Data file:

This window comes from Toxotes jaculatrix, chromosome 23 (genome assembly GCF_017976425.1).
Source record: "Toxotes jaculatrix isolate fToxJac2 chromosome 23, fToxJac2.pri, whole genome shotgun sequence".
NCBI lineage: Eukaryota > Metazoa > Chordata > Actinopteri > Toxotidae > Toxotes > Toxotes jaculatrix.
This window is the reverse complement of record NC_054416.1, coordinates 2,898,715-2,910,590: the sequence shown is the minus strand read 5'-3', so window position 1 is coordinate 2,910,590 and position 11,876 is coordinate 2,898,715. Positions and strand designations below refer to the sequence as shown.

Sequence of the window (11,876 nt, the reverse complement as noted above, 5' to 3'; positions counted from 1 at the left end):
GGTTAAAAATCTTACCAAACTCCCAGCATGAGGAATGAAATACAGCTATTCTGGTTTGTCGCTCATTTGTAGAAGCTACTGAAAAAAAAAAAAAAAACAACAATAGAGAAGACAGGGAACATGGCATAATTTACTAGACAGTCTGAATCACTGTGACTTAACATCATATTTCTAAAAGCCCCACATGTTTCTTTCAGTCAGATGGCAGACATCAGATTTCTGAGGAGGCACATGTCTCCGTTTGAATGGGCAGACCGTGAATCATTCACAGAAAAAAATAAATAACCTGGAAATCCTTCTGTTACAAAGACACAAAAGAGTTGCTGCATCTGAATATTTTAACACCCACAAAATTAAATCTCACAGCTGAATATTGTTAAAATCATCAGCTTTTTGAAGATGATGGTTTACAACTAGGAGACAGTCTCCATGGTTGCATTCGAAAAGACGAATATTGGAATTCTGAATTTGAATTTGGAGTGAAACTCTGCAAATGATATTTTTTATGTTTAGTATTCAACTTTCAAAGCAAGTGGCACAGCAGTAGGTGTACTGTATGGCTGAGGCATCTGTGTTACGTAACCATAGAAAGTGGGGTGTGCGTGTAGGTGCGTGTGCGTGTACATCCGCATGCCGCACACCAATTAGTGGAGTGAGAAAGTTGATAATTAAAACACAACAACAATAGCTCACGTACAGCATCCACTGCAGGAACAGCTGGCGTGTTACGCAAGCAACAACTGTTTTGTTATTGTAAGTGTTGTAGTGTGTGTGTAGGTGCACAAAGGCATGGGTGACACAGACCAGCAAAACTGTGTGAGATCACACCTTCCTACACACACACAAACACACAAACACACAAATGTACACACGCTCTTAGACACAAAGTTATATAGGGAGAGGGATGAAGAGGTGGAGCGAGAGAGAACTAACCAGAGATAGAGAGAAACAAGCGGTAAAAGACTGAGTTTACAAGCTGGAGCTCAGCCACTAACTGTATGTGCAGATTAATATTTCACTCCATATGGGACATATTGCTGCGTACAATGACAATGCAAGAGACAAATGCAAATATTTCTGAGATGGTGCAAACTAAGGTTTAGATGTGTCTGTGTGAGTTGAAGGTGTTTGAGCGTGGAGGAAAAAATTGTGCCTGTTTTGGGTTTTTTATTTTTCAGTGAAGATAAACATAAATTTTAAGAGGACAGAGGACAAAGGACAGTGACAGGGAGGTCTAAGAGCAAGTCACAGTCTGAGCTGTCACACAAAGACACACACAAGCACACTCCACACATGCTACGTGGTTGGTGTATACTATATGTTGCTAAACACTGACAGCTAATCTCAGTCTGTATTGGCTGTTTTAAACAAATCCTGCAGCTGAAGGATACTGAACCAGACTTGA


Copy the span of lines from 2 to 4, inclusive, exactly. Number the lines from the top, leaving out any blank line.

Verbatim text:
Source record: "Toxotes jaculatrix isolate fToxJac2 chromosome 23, fToxJac2.pri, whole genome shotgun sequence".
NCBI lineage: Eukaryota > Metazoa > Chordata > Actinopteri > Toxotidae > Toxotes > Toxotes jaculatrix.
This window is the reverse complement of record NC_054416.1, coordinates 2,898,715-2,910,590: the sequence shown is the minus strand read 5'-3', so window position 1 is coordinate 2,910,590 and position 11,876 is coordinate 2,898,715. Positions and strand designations below refer to the sequence as shown.